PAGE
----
We mourn the death of Blake Landor, loving husband, brother, uncle, cousin, friend and colleague. Even in his final days and hours, as he faced terminal illness, Blake displayed thoughtfulness, courage, curiosity and most of all, gratitude, qualities that contributed to him being loved by many.
Blake was the second child of Eleanor (Velk) and Ronald Landor. His early years were spent in California, in the Bay Area. Blake’s sister Talitha has a memory of being taken by her older brother to a local park and playing in a sandlot as he shot baskets on the court, during which time she somehow lost her precious new pair of bright red leather shoes. Nine-year-old Blake spent 45 minutes digging in that enormous sandlot until he found his little sister’s shoes–an early instance of Blake’s determination to accomplish tasks he set himself.
Blake’s love of books, intellectual inquiry, and classical languages began to be cultivated as an undergraduate at St. John’s College, a Great Books school he graduated from in 1969. Both he and his sister Amiel received their bachelor’s degrees from St. John’s and together they carried the unique and hard-earned moniker of being a ‘Johnnie’. Drawn to academic pursuits, Blake enrolled in graduate school at the University of Texas, in Austin, receiving a Master of Arts degree in Classics in 1972. He then undertook a doctoral program at the University of Toronto, and in 1980 received a PhD in Philosophy, completing and defending his dissertation on Aristotle.
It was in Toronto that Blake met his future wife, Evelyn (Lyn) Straka while they both worked on the Greek Index Project, where Lyn was supervisor. On their first date they sat outside in a park and read Plato’s “Timaeus”. Blake and Lyn were married in June 1980 and spent forty-two years of companionship together. Even in the last months of Blake’s life, he and Lyn would return to their love of classics and read Greek and Latin together.
In 1983, Blake received a Master of Library Science degree from Rutgers University. He held a number of teaching and librarian positions at universities in Toronto, New York, Illinois and Kentucky, and in 1990 he became the Classics, Philosophy, Religion Librarian at the University of Florida, Gainesville. Blake spent the next 26 years working at the University’s George A. Smathers Libraries, until his retirement in 2016. The field of library science changed greatly during his tenure with the advance of technology, and he adapted to changing trends in his field, and taught and mentored many. The widespread, deep affection for Blake among his colleagues was made evident at his surprise retirement party, where he was given gifts relating to his library disciplines of Classics, Philosophy and Religion, including a cookbook titled “The Philosopher’s Kitchen: recipes from Ancient Greece and Rome for the modern cook” and paid many tributes. One colleague called Blake “a person of peace and good cheer.” A peer in the field of philosophy said of Blake that “he exemplified the Stoic approach to life more than anyone else I have ever known. He improved me both as a scholar and as a human being.”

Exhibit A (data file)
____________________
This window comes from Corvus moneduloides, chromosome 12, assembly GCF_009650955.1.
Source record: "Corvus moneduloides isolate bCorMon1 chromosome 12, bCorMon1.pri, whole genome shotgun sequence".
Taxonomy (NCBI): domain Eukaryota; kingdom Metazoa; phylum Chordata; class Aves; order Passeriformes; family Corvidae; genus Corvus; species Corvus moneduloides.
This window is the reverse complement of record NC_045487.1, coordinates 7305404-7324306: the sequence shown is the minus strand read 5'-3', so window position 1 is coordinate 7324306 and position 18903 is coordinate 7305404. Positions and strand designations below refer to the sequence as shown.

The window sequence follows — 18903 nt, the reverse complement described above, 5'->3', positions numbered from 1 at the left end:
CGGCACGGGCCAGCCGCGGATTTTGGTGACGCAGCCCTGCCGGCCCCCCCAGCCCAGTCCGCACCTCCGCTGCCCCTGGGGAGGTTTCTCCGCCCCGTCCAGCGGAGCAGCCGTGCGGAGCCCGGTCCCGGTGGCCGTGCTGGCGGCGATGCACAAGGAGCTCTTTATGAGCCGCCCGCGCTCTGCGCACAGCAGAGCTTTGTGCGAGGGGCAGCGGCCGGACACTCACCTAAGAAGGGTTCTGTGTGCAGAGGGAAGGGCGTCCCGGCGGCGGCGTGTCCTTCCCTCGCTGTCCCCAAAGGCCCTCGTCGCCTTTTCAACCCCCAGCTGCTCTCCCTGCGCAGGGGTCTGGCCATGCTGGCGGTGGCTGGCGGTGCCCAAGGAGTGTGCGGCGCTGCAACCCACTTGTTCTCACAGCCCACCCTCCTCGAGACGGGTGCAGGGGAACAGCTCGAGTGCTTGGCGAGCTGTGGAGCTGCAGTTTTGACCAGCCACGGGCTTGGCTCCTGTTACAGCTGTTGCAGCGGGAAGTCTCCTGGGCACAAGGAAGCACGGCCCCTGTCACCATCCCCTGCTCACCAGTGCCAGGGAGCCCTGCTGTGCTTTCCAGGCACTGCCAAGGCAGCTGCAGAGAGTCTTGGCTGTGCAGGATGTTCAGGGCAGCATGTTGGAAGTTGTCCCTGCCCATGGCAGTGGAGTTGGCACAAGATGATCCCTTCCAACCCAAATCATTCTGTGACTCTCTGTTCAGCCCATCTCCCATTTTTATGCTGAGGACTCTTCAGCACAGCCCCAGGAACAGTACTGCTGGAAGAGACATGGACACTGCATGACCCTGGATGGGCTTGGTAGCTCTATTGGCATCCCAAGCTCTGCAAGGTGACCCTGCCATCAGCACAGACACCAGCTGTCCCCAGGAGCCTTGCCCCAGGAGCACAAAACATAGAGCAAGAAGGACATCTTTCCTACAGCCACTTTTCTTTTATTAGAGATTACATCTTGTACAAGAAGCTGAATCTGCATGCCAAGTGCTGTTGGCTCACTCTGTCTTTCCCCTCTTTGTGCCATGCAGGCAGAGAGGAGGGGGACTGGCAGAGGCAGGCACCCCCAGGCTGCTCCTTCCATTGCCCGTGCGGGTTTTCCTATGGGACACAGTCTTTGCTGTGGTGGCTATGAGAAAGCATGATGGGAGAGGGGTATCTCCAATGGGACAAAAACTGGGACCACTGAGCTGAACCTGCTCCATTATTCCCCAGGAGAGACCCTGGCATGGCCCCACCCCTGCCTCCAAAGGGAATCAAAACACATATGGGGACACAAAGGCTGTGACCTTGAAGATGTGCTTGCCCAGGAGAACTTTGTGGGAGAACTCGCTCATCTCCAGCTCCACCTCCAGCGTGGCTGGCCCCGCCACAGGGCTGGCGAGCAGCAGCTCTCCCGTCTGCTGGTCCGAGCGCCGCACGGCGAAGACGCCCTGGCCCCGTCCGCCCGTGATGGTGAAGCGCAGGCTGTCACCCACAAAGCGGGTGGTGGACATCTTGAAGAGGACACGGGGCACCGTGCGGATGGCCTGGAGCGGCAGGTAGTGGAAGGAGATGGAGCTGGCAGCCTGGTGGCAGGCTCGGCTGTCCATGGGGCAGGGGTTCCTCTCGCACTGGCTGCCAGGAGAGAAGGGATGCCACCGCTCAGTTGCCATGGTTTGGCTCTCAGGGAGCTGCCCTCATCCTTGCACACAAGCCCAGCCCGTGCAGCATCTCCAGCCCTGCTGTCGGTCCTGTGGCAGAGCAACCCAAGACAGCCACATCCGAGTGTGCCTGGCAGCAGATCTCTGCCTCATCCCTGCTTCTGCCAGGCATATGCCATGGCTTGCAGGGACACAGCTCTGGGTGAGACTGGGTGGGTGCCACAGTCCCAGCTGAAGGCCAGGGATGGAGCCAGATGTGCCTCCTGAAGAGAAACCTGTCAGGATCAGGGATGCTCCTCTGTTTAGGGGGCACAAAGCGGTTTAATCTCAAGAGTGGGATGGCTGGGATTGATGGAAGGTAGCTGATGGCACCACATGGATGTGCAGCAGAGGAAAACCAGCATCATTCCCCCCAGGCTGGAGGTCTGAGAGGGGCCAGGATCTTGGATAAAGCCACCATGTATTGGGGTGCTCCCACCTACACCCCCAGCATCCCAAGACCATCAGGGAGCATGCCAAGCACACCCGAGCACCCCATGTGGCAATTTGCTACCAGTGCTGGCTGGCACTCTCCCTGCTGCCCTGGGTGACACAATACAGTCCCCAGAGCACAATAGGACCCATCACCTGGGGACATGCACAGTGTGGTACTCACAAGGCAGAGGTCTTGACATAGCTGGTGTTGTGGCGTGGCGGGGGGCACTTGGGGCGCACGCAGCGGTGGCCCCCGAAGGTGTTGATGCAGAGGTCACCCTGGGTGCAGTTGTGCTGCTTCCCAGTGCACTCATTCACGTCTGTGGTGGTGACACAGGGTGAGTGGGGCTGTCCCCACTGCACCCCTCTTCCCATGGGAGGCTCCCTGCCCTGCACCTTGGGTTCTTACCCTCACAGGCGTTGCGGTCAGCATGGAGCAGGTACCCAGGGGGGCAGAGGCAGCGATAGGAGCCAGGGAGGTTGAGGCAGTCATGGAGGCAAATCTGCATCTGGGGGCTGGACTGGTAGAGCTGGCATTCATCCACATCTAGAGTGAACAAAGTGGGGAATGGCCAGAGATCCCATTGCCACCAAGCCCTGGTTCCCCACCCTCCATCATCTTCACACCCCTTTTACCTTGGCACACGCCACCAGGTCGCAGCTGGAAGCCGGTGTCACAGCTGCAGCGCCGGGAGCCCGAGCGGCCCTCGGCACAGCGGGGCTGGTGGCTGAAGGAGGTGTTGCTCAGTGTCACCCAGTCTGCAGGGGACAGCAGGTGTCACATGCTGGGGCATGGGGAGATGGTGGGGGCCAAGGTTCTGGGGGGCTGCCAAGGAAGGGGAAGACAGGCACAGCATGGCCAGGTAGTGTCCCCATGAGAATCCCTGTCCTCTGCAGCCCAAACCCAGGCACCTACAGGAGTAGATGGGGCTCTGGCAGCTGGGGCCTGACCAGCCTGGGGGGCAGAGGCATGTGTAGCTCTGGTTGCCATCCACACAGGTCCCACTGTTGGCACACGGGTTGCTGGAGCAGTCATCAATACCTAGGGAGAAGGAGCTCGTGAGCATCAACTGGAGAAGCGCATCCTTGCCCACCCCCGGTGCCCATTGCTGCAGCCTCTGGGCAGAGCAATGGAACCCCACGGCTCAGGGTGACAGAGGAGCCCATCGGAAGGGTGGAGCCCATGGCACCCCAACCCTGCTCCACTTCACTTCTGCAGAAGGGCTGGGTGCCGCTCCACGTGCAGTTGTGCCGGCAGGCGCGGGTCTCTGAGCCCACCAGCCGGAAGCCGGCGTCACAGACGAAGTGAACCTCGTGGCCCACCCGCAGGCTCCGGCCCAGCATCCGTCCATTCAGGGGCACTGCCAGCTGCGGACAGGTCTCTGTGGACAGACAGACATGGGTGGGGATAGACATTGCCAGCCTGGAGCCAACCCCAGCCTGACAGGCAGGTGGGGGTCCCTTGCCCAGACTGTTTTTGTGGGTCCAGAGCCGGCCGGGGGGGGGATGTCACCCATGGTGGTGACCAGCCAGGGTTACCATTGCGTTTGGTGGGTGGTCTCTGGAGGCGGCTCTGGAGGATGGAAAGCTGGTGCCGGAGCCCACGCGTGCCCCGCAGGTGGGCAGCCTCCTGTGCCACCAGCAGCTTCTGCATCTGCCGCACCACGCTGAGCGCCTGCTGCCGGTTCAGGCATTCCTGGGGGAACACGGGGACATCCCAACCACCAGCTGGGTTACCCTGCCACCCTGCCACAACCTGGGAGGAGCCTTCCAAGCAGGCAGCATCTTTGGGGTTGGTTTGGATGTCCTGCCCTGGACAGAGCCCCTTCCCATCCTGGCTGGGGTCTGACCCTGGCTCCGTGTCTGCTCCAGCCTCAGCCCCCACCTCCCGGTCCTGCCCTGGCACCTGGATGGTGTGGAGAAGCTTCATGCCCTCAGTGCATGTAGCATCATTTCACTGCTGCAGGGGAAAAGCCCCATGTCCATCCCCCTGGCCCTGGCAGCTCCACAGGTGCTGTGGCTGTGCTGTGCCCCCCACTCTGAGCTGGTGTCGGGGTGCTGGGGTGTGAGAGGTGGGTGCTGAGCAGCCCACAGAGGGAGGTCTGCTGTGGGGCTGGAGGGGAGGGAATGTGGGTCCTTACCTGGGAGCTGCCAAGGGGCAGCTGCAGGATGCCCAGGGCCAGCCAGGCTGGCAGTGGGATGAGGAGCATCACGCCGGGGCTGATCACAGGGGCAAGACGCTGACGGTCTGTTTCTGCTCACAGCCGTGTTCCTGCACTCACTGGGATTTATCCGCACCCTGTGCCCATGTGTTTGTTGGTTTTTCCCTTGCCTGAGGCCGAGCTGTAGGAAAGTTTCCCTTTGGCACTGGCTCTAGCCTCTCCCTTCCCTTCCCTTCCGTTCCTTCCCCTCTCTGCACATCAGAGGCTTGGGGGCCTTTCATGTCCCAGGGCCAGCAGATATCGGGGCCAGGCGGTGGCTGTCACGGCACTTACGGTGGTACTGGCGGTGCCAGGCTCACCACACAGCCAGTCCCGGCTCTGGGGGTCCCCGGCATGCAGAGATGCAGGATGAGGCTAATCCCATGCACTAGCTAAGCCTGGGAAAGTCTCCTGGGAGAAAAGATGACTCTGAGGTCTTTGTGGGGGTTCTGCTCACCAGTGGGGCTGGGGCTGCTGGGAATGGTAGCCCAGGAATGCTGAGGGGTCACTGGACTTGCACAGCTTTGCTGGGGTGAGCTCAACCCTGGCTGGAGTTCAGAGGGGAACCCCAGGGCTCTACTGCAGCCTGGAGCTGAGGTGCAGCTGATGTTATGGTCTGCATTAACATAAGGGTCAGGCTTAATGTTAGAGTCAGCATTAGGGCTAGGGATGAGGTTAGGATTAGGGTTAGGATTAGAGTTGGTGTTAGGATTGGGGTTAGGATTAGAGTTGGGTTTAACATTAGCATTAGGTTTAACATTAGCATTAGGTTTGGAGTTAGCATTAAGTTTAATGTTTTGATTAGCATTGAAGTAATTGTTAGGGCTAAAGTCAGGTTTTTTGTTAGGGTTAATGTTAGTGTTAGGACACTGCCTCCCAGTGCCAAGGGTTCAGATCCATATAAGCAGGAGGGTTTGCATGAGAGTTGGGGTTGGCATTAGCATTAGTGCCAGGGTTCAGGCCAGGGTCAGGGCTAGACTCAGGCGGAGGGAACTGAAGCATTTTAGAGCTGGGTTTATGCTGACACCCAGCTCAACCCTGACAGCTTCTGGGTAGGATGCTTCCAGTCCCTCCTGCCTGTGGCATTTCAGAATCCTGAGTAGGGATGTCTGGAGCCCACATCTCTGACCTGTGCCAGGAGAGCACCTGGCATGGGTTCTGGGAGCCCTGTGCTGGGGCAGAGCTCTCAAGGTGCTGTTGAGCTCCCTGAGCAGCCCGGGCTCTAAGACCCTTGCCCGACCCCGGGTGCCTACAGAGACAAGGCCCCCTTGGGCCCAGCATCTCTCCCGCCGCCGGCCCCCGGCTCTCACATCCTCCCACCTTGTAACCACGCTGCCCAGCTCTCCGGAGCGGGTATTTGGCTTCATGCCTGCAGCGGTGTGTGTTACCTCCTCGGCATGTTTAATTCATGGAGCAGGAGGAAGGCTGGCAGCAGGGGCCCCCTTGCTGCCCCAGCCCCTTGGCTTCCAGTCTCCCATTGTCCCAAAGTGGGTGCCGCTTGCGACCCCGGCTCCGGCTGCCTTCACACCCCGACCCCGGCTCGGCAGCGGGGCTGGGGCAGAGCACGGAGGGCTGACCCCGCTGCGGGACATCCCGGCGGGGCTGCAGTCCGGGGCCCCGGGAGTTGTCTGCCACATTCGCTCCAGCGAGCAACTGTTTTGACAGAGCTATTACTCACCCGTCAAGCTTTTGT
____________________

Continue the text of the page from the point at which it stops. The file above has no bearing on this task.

Blake had a rigorous intellect. In addition to Greek, he read in Latin, German, biblical Hebrew and French. He held his own in debate, and yet he was not dogmatic in his views, but was thoughtful in considering opinions opposed to his own and willing to change his mind if the strength of opposing arguments was compelling. He did not require adherence to his beliefs as a condition of kinship. His brother Barth recalls a fierce email exchange he and Blake had over a political matter, the intensity increasing with each message, while at the end of every email he made sure to sign off, “Love, Blake”.
If Blake lived a life dedicated to the intellect, he was also a person of deep feeling. He was a loving presence in his family’s life over many decades, eager to make connections on a walk, over a game of chess, or during a meal, and quick to enthuse over the achievements of younger generations in the family. Blake’s pursuit of truth, and his persistent truthfulness, were not academic preoccupations but essential attributes of his honorable character. Jewish by heritage, Blake came to feel a strong bond with Israel, and studied the Jewish Bible in its original Hebrew.
Blake’s siblings cherish memories of holidays together, sharing good food, long walks, rousing debates, and competitive games of Charades. His sister Regina remembers his visits to their hometown in Berea, Ohio and the way Blake would swoop her up and take her for a ride on his shoulders, his tall, lean frame reaching up to the branches of the trees. From her earliest age, Blake made her feel tall and important. His sister Amiel recalls spirited conversations between them. Blake always took pleasure and generous awe in his youngest sister’s adventures and positive perspective. On her 50th birthday he blessed her deeply by referring to her as ‘a female Odysseus.’
Blake’s appreciation for humor ran deep, and his laugh rang loud and true. His family grew to depend on his compassion and thoughtful advice and presence in their lives.
He is predeceased by his mother Eleanor and father Ronald, as well as his older sister Raissa. He is survived by his wife Lyn Straka, sisters Talitha Sanders (Ellen Martin), Regina Landor (Billy Woodward) and Amiel Landor, brother Barth Landor (Heather Antti), nieces Mikalina Rabinsky, Shoshana Sanders, Rebecca Landor, Sarah Munoz, and Cecilia Landor, and nephews Lyd Landor, Ethan Woodward and Gabriel Woodward.
Anyone wishing to honor Blake’s memory with a donation may contribute to St. John’s College (campuses in Santa Fe and Annapolis), or to Prairie Creek Conservation Cemetery, where Blake was laid to rest surrounded by natural beauty and loving family and friends.